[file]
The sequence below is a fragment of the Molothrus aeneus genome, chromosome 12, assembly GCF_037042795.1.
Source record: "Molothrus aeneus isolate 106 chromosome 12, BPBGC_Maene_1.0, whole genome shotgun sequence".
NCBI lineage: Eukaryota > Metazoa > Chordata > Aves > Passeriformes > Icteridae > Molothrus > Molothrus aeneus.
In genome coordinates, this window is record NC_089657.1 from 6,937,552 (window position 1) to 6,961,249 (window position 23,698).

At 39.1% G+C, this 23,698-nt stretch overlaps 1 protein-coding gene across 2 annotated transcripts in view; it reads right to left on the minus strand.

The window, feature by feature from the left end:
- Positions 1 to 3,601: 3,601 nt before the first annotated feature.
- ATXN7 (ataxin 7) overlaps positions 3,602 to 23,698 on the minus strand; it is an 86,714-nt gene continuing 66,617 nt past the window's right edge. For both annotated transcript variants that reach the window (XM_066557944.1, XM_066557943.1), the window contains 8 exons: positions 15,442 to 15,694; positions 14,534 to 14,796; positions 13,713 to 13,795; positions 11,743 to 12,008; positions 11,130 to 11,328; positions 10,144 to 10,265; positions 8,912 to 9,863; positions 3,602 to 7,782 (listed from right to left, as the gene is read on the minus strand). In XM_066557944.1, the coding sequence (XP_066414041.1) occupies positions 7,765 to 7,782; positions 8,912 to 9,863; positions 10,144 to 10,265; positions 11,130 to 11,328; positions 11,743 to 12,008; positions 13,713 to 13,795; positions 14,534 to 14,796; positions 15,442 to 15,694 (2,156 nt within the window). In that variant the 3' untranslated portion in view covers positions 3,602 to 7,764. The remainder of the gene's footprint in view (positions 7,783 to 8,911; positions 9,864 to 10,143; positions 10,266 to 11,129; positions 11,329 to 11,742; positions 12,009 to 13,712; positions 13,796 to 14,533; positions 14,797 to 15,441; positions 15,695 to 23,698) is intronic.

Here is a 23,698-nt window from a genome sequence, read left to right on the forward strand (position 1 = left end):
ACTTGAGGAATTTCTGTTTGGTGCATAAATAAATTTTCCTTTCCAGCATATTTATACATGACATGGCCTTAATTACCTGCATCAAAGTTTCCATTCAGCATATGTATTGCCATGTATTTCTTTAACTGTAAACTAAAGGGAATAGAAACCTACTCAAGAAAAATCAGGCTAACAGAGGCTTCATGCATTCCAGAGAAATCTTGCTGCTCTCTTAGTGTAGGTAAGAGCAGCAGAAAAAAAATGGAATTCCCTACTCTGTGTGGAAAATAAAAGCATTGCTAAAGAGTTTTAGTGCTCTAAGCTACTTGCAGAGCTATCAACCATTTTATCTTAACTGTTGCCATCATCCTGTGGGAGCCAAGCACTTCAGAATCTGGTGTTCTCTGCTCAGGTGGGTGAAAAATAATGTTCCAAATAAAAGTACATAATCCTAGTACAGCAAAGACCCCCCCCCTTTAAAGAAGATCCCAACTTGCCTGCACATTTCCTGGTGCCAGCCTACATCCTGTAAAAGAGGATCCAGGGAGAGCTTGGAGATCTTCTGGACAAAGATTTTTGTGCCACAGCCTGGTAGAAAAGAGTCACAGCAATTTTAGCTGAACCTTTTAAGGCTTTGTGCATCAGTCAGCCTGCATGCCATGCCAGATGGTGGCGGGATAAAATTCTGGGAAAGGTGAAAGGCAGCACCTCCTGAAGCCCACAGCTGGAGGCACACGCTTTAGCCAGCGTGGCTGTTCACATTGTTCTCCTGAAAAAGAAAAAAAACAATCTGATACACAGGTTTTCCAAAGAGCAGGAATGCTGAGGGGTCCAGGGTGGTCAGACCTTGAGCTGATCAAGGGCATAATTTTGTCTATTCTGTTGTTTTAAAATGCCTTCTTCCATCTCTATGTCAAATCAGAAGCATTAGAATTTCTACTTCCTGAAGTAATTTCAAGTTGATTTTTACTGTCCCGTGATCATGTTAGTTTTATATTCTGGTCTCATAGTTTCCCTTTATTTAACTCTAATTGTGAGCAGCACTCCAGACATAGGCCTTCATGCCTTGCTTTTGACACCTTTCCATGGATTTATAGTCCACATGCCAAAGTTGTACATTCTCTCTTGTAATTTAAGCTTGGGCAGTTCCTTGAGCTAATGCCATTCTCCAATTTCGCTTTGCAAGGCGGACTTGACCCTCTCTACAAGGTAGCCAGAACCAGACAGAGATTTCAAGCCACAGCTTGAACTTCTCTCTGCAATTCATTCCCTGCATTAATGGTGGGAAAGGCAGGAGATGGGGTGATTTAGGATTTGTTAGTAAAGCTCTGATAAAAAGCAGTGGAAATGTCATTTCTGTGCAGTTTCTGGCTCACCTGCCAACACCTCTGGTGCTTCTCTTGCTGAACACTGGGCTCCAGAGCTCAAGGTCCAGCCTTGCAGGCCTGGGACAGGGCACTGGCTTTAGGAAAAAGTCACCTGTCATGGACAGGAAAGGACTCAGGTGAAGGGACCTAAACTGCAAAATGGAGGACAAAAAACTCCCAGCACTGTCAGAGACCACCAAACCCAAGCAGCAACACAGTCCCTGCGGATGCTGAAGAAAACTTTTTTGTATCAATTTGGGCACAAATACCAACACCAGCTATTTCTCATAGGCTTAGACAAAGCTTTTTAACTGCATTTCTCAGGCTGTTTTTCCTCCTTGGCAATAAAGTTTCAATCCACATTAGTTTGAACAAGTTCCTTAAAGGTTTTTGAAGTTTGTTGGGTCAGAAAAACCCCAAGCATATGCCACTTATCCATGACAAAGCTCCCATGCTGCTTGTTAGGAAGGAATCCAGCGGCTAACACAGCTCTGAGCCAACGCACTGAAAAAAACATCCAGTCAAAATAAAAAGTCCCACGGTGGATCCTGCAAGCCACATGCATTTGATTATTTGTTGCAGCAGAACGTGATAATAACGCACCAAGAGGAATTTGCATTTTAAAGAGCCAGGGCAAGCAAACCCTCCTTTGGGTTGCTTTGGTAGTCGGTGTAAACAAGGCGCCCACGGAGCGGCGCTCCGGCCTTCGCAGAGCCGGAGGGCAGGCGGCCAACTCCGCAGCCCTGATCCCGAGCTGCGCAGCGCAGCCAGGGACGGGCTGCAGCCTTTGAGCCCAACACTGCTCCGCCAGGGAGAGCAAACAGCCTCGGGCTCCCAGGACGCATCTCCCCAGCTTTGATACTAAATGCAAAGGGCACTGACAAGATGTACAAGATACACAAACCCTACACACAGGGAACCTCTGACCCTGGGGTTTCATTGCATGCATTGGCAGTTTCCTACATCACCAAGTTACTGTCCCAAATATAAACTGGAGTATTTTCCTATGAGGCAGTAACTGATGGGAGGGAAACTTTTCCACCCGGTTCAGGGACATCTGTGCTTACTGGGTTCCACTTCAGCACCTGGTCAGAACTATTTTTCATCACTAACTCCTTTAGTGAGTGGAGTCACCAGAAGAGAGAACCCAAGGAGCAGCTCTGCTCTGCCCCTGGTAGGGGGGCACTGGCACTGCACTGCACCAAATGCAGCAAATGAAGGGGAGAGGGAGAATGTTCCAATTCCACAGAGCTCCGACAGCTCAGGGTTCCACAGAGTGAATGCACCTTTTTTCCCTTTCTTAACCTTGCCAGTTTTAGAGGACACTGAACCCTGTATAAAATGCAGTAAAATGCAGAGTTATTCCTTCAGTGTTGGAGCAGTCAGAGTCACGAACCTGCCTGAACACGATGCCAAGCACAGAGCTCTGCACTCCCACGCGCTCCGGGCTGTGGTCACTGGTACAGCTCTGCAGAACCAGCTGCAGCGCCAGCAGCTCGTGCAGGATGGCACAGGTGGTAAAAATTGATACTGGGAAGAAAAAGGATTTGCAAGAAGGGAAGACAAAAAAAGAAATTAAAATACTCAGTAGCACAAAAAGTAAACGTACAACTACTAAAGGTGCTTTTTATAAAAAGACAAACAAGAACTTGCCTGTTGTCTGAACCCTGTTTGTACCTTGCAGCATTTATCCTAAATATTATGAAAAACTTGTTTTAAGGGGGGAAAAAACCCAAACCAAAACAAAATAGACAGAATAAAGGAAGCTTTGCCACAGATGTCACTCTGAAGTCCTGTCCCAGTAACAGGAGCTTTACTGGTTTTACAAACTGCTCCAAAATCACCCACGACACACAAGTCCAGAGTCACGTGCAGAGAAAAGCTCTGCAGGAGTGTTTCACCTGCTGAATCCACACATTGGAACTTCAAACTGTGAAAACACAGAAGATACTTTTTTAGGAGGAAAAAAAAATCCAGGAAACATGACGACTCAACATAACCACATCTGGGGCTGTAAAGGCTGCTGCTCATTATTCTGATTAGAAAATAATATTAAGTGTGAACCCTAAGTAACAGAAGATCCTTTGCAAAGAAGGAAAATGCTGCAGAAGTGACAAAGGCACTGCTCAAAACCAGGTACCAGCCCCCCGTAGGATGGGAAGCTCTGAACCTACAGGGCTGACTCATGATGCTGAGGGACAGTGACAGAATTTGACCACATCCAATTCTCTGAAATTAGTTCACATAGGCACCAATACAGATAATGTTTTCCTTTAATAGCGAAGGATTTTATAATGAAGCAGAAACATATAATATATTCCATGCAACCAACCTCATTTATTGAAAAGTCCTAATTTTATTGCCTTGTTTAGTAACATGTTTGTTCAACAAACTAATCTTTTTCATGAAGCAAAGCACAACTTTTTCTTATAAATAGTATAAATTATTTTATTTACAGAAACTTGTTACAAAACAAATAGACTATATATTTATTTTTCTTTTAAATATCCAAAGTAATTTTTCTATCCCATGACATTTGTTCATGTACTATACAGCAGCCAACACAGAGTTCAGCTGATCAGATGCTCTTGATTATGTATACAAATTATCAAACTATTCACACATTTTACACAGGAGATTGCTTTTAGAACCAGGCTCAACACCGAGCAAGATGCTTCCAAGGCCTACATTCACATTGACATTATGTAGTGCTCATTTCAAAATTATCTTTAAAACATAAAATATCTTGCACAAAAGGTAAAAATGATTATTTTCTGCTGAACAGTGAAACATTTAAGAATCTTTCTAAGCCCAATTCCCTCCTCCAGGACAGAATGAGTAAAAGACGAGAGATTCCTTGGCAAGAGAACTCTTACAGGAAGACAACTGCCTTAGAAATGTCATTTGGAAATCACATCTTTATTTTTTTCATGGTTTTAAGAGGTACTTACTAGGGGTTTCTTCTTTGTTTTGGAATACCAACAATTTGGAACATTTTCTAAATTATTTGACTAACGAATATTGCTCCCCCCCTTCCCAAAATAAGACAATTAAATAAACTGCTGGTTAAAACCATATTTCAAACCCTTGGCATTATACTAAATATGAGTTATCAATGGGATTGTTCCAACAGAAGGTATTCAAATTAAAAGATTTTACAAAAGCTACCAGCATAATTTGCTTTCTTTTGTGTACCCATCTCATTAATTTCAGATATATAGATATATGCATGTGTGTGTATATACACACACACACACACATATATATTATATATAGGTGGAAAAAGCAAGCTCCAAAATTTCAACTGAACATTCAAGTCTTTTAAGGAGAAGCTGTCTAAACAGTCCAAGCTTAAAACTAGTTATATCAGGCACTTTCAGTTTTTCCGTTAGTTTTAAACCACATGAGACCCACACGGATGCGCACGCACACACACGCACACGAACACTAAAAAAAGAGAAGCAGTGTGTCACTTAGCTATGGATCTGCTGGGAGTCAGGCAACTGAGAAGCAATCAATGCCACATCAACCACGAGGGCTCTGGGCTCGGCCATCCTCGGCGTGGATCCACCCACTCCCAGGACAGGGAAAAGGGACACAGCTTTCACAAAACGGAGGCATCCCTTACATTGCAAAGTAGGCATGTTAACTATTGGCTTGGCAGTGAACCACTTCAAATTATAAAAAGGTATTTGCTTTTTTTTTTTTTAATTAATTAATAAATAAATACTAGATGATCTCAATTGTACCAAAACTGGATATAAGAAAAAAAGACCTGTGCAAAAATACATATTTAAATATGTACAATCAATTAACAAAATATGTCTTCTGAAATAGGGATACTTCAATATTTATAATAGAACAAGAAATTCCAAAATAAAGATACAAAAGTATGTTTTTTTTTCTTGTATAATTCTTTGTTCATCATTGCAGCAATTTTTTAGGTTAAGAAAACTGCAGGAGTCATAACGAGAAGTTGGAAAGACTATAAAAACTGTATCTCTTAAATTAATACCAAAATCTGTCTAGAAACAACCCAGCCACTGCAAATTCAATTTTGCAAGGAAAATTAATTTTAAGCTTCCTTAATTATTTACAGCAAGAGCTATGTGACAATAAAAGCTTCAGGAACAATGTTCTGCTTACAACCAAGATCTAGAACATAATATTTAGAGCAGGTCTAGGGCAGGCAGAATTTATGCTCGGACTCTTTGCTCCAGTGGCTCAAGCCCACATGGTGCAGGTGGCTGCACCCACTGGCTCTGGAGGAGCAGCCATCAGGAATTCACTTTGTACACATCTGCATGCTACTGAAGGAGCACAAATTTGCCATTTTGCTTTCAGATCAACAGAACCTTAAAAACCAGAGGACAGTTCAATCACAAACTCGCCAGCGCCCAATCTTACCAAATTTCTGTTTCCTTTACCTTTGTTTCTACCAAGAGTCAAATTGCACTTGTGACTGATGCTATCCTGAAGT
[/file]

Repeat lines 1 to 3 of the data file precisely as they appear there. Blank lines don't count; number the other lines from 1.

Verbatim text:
The sequence below is a fragment of the Molothrus aeneus genome, chromosome 12, assembly GCF_037042795.1.
Source record: "Molothrus aeneus isolate 106 chromosome 12, BPBGC_Maene_1.0, whole genome shotgun sequence".
NCBI lineage: Eukaryota > Metazoa > Chordata > Aves > Passeriformes > Icteridae > Molothrus > Molothrus aeneus.